Persistent pain is the number one reason that patients access the healthcare system according to the National institutes of Health. Pain seriously affects patients'quality of life and is associated with secondary morbidities such as depression, anxiety, and sleep disturbance. Medications are often the first-line treatment for pain relief, but they are not without serious side effects. Particularly for rural citizens and socioeconomic disadvantaged individuals very few non-pharmacotherapy regimes exist to help manage pain. Ultrasound has been used safely and effectively for years to provide pain relief. Additionally, the mechanical and thermal mechanisms of action in ultrasound have been shown to facilitate wound and bone fracture healing, to promote the penetration of topical ointments into the skin and found to enhance a variety healthcare applications. Despite the potential of ultrasound therapy, the size, price, and mode of delivery has prohibited its broad translation. We have developed a new ultrasound device that provides a unique platform solution for ultrasound in frontline medicine in disparate and socioeconomic disadvantaged communities. The system relies on aggressive miniaturization and integration of the ultrasound transducer, electronics, and power supply to produce an iPod- sized low-intensity ultrasound system that can deliver portable, convenient, and effective therapy for long durations. For this project, the iPod-sized ultrasound devices will be refined and clinically evaluated on subjects with osteoarthritis of the knee. Subjects will be asked to wear the device for 6 hours a day over the duration of the study, and will be monitored for reductions in pain, increased mobility and their use of pharmaceuticals for pain control. Successful completion of the study will increase scientific understanding of the efficacy of low- intensity continuous ultrasound treatment on musculoskeletal pain and mobility from OA, and provide the first non-invasive, portable, transformative solution to pain control.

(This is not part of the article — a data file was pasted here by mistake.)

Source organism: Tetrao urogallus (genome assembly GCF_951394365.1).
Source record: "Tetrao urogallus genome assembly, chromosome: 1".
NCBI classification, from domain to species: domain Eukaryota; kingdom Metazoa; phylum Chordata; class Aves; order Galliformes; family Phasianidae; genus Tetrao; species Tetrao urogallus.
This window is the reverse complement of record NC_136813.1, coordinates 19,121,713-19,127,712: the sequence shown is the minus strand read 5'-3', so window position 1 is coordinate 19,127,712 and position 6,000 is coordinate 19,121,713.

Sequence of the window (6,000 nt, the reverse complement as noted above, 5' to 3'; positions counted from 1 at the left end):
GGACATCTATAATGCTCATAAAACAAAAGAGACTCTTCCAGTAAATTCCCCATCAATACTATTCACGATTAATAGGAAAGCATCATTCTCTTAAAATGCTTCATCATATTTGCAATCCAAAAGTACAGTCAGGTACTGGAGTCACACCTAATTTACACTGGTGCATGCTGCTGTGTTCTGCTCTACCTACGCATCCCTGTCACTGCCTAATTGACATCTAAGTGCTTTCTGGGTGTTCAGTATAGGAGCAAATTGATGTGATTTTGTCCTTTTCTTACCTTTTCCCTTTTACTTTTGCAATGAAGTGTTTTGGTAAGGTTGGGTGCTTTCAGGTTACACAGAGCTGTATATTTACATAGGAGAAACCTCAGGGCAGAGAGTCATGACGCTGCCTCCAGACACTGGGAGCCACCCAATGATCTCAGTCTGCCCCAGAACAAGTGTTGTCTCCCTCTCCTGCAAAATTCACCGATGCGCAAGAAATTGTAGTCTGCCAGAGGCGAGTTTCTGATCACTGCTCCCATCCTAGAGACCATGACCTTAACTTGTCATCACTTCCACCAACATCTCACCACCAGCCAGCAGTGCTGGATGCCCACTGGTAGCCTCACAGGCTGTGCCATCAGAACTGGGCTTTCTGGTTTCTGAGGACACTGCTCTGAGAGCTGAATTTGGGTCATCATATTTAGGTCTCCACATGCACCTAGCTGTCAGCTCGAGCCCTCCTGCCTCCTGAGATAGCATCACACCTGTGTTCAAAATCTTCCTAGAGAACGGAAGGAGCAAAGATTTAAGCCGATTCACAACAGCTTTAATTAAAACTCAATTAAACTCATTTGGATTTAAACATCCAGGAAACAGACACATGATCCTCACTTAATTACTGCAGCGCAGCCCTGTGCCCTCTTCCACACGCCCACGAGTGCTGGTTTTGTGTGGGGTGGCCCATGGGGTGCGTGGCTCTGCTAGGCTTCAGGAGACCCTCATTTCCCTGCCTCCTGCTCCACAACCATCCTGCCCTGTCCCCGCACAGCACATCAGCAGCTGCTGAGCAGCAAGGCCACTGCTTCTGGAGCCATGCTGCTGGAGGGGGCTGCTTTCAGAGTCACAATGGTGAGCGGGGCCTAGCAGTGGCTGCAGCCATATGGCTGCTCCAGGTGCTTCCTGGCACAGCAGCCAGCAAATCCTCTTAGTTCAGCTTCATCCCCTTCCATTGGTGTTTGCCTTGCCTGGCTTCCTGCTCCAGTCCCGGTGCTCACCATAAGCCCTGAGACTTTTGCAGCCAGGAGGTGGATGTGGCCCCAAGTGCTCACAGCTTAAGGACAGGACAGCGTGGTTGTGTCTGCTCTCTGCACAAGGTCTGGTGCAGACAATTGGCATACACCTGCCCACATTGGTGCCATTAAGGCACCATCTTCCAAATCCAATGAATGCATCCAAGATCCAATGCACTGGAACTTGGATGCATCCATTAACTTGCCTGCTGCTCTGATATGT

The proposed work is relevant to the treatment and management of osteoarthritis (OA) and chronic pain. Over 46 million people in the United States have limited mobility and pain because of OA. Here, a new non-invasive wearable therapeutic ultrasound device will be evaluated clinically, as a pharmaceutical free approach to OA management.
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|Langer, Matthew D; Levine, Vanessa; Taggart, Rebecca et al. (2014) Pilot Clinical Studies of Long Duration, Low Intensity Therapeutic Ultrasound for Osteoarthritis. Proc IEEE Annu Northeast Bioeng Conf 2014:|